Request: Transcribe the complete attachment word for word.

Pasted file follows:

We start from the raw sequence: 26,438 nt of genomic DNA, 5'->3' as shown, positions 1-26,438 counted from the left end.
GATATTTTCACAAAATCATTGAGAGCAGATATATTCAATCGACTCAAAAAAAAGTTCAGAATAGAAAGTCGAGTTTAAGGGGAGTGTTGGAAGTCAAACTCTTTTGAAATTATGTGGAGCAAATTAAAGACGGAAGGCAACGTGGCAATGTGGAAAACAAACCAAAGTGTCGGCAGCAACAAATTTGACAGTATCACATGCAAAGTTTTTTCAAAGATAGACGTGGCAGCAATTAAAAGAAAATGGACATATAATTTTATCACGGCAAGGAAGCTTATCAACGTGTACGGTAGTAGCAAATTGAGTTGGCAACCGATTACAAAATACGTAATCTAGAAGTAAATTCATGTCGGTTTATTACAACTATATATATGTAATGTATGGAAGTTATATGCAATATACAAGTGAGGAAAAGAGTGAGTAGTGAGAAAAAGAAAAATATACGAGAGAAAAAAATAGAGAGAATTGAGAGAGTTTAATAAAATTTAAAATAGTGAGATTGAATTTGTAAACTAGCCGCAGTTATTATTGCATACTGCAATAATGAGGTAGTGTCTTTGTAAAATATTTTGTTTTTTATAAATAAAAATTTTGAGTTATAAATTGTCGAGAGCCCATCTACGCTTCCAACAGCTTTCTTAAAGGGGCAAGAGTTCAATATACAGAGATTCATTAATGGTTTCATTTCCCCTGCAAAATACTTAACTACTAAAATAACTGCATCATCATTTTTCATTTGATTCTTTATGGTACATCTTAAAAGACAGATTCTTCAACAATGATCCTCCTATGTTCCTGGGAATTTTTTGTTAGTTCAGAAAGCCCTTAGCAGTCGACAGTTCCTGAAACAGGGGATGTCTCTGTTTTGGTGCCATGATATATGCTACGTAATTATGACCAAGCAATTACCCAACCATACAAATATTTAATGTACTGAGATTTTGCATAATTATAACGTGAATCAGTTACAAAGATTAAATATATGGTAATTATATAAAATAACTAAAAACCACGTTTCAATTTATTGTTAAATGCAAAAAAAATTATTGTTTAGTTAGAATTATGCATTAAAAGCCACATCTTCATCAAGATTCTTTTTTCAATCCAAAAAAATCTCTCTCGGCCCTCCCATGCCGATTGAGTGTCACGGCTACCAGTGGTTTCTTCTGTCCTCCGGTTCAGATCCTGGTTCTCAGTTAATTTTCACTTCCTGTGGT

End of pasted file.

We start from the raw sequence: 26,438 nt of genomic DNA, 5'->3' as shown, positions 1-26,438 counted from the left end.
GATATTTTCACAAAATCATTGAGAGCAGATATATTCAATCGACTCAAAAAAAAGTTCAGAATAGAAAGTCGAGTTTAAGGGGAGTGTTGGAAGTCAAACTCTTTTGAAATTATGTGGAGCAAATTAAAGACGGAAGGCAACGTGGCAATGTGGAAAACAAACCAAAGTGTCGGCAGCAACAAATTTGACAGTATCACATGCAAAGTTTTTTCAAAGATAGACGTGGCAGCAATTAAAAGAAAATGGACATATAATTTTATCACGGCAAGGAAGCTTATCAACGTGTACGGTAGTAGCAAATTGAGTTGGCAACCGATTACAAAATACGTAATCTAGAAGTAAATTCATGTCGGTTTATTACAACTATATATATGTAATGTATGGAAGTTATATGCAATATACAAGTGAGGAAAAGAGTGAGTAGTGAGAAAAAGAAAAATATACGAGAGAAAAAAATAGAGAGAATTGAGAGAGTTTAATAAAATTTAAAATAGTGAGATTGAATTTGTAAACTAGCCGCAGTTATTATTGCATACTGCAATAATGAGGTAGTGTCTTTGTAAAATATTTTGTTTTTTATAAATAAAAATTTTGAGTTATAAATTGTCGAGAGCCCATCTACGCTTCCAACAGCTTTCTTAAAGGGGCAAGAGTTCAATATACAGAGATTCATTAATGGTTTCATTTCCCCTGCAAAATACTTAACTACTAAAATAACTGCATCATCATTTTTCATTTGATTCTTTATGGTACATCTTAAAAGACAGATTCTTCAACAATGATCCTCCTATGTTCCTGGGAATTTTTTGTTAGTTCAGAAAGCCCTTAGCAGTCGACAGTTCCTGAAACAGGGGATGTCTCTGTTTTGGTGCCATGATATATGCTACGTAATTATGACCAAGCAATTACCCAACCATACAAATATTTAATGTACTGAGATTTTGCATAATTATAACGTGAATCAGTTACAAAGATTAAATATATGGTAATTATATAAAATAACTAAAAACCACGTTTCAATTTATTGTTAAATGCAAAAAAAATTATTGTTTAGTTAGAATTATGCATTAAAAGCCACATCTTCATCAAGATTCTTTTTTCAATCCAAAAAAATCTCTCTCGGCCCTCCCATGCCGATTGAGTGTCACGGCTACCAGTGGTTTCTTCTGTCCTCCGGTTCAGATCCTGGTTCTCAGTTAATTTTCACTTCCTGTGGT